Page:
Are you a retailer that often locates in or near major shopping centers and malls? Then you’ll want to explore the Directory of Major Malls / ShoppingCenters.com data set, which includes details on the 8,528 major open-air shopping centers, lifestyle/specialty, entertainment mixed-use, value retail and enclosed malls in the U.S. and Canada that are approximately 200,000+ square feet and larger in size.
For years, many have debated the death of shopping malls. The rise of ecommerce has been a big contributor to the struggles of brick-and-mortar retail, and many analysts and other experts have been talking about how these changes are impacting the American institution known as the shopping mall:
We sometimes hear from people connected to the retail industry that traditional void reports are outdated and not all that useful.
If you’re in the business of leasing a shopping center or helping a retail chain find space for their next location, there are a few things you need to know:
If you’re a shopping center owner or a marketer for a shopping center, one of the most important investments of your time is to understand what your shoppers and area consumers think about your center.
Maybe you’ve heard of the importance of running a void analysis when you’re recruiting retailers for your shopping center or trying to identify chain stores that are missing from your community. SiteSeer Professional’s tool, Void Analysis, is very beneficial—and not just for the broker or shopping center developer. Here are six people/users that should be using Void Analysis to grow the smart way:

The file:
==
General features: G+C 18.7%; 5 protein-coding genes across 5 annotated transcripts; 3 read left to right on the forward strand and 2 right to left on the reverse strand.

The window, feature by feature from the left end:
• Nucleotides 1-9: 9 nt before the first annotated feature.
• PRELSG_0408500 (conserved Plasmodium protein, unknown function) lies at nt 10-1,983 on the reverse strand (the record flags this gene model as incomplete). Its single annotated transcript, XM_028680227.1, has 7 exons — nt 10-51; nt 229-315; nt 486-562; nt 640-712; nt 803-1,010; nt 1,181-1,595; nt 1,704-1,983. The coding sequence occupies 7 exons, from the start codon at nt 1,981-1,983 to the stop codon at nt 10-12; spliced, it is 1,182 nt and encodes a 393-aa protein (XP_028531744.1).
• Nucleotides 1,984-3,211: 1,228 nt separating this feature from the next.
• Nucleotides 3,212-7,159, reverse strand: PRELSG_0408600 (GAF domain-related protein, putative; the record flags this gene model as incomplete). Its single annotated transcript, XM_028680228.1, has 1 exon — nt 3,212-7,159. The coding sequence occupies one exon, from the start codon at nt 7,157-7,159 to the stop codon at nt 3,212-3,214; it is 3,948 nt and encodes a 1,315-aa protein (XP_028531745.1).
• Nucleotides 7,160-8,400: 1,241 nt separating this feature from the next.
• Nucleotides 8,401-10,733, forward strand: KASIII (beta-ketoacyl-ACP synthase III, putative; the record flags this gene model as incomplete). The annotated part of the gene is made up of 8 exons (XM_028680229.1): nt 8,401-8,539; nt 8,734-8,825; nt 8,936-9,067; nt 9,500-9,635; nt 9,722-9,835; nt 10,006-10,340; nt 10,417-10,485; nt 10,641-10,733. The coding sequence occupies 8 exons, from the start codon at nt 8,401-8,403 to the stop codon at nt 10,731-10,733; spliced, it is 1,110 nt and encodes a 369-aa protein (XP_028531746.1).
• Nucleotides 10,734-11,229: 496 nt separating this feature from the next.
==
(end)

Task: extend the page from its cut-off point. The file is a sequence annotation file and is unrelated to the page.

If you’re a broker working with a new-build shopping center or a developer filling your own center, it can seem like an overwhelming job at the outset. Step number one is identifying an anchor tenant that sets the tone for the shopping center and fits the customers that are likely to be attracted to your center.
As a developer, property owner, or commercial real estate broker, your goal is to have the lowest vacancy rates in your shopping centers as possible. Sometimes that’s easy, other times not so much. But in the ever-changing retail market, what about when a shopping center loses an anchor tenant that was the main attraction for the entire shopping center? What is the best way to attract a replacement tenant that will prevent smaller retailers in the center from experiencing a significant decline in business or choose to leave?